It was an undertaking to translate the original Turok: Dinosaur Hunter into an 8-bit handheld game, yet somehow developer Bits Managers managed to make an experience that very much felt like the N64 classic. But how does one adapt a game like Turok: Rage Wars, a piece of software built around fast-paced, twitch multi-player action into a Game Boy Color game? The answer is very similar to Turok 2: Seeds of Evil, also on the Game Boy Color, and just disregard the source material and make a wholly original game that just happens to have the same name. Though it has no option for more than one player, Rage Wars on the Game Boy Color, much like the N64 game, is a radical departure from the two games that came before it, but unfortunately that is not a good thing. This third Turok Game Boy outing continues the downward spiral of quality that started with the disappointing Turok 2.
Continuing with the story started in Turok 2, Rage Wars sees the unfortunately named Amaranthine Accordance discovering a portal that allows them to venture to new worlds. Their goal is to use the technology to create more Bionosaurs and take over the earth, a plot that Turok must stop. Much like the last Game Boy game, and for the most part all of the Turok games with the exception of the third chapter, the story just exists to connect the levels and has nothing to do with the console game’s weak narrative.
Whereas the first and second Turok Game Boy outings were 2-D side-scrolling action games, Rage Wars plays from a side-view almost like a beat-em-up or from a top down view with a heavier focus on action. Gone are the tricky jumps as the only leap you have is a tiny hop used for skipping over tiny gaps in the floor or over obstacles like lava or acid. My biggest gripe in the last two Turok’s have been with the live-eating jumps you had to do, an issue that’s reduced in this game, though not eliminated entirely. Most of the areas where jumping is involved are in the overhead levels and it’s sometimes difficult to line up the where to jump from to make it from one side to another, leading once again to lost lives that are even more precious in this game, or health in areas where you’re jumping over hazardous obstacles like lava.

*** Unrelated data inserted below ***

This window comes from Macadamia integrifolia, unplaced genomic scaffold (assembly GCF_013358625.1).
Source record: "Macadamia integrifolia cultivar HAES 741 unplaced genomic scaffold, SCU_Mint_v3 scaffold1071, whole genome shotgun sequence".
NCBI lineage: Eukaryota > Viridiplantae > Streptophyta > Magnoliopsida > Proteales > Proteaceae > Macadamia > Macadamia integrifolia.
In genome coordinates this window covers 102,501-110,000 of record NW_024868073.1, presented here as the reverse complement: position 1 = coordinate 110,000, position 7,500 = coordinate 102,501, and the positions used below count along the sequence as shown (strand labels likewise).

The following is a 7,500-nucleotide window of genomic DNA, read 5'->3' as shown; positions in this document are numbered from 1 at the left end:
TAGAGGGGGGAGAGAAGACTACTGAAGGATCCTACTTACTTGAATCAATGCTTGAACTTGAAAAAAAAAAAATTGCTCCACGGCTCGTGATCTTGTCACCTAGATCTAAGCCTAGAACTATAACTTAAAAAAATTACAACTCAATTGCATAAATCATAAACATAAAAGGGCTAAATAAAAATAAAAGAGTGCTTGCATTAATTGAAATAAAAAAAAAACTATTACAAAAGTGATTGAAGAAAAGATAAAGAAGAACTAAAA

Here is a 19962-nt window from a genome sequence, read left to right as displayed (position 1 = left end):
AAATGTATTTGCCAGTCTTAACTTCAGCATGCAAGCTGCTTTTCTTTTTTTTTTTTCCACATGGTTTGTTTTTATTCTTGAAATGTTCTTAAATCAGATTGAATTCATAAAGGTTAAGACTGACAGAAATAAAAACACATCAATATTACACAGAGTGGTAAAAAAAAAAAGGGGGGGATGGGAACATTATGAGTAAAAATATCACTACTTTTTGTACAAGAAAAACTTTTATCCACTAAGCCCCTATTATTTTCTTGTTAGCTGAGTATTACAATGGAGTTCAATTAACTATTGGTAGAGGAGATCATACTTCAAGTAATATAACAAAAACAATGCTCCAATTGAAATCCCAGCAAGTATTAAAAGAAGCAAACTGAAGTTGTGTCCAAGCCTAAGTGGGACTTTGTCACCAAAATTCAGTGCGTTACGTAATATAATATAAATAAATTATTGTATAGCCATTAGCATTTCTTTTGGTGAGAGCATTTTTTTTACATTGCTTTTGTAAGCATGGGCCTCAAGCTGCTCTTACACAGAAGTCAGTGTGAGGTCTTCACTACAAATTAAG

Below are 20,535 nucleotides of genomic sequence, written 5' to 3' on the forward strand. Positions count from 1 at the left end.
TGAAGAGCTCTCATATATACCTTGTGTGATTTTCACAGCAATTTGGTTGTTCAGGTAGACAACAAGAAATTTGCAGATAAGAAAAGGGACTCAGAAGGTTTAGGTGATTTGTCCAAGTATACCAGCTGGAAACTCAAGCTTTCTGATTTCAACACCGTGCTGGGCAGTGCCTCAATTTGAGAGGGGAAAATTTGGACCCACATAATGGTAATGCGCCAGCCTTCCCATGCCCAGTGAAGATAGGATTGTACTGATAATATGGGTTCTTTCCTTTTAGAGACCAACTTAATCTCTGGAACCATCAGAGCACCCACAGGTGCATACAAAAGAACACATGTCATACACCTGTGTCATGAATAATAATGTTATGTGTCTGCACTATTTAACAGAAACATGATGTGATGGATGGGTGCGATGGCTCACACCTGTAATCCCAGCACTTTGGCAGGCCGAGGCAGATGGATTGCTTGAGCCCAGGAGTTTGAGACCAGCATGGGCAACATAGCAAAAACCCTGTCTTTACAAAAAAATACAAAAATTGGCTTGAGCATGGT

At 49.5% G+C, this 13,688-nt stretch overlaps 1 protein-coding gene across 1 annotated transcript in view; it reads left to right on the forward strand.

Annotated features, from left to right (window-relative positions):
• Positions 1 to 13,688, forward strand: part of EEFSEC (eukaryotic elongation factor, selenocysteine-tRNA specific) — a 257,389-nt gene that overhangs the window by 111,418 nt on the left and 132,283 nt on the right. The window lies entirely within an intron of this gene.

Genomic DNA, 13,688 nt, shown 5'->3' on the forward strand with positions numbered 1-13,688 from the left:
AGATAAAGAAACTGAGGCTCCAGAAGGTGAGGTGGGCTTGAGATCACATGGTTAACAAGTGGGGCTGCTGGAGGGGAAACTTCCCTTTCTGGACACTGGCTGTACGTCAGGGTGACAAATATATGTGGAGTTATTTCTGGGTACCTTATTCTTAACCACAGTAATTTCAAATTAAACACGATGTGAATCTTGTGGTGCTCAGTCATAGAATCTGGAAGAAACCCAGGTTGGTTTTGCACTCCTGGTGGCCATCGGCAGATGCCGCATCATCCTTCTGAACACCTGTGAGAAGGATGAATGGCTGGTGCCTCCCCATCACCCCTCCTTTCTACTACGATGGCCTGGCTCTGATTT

As much as the platforming got frustrated in the side-scrolling Turok’s, I’d gladly trade those for Rage Wars frustrating focus on action. The game is made up of four stages, each with about four sections and a boss. Stages are either made of levels where you’ll scroll left to right, killing enemies along the way; running around in an maze or annoyingly long self-scrolling stages. This game carries over the same controls from the previous two games, and it never feels right, in fact, this game suffers from the lack of inputs on the Game Boy. Weapons now come with multiple ammunition types, making it even longer to cycle through your weapons, which is a problem given how furiously the enemies attack you.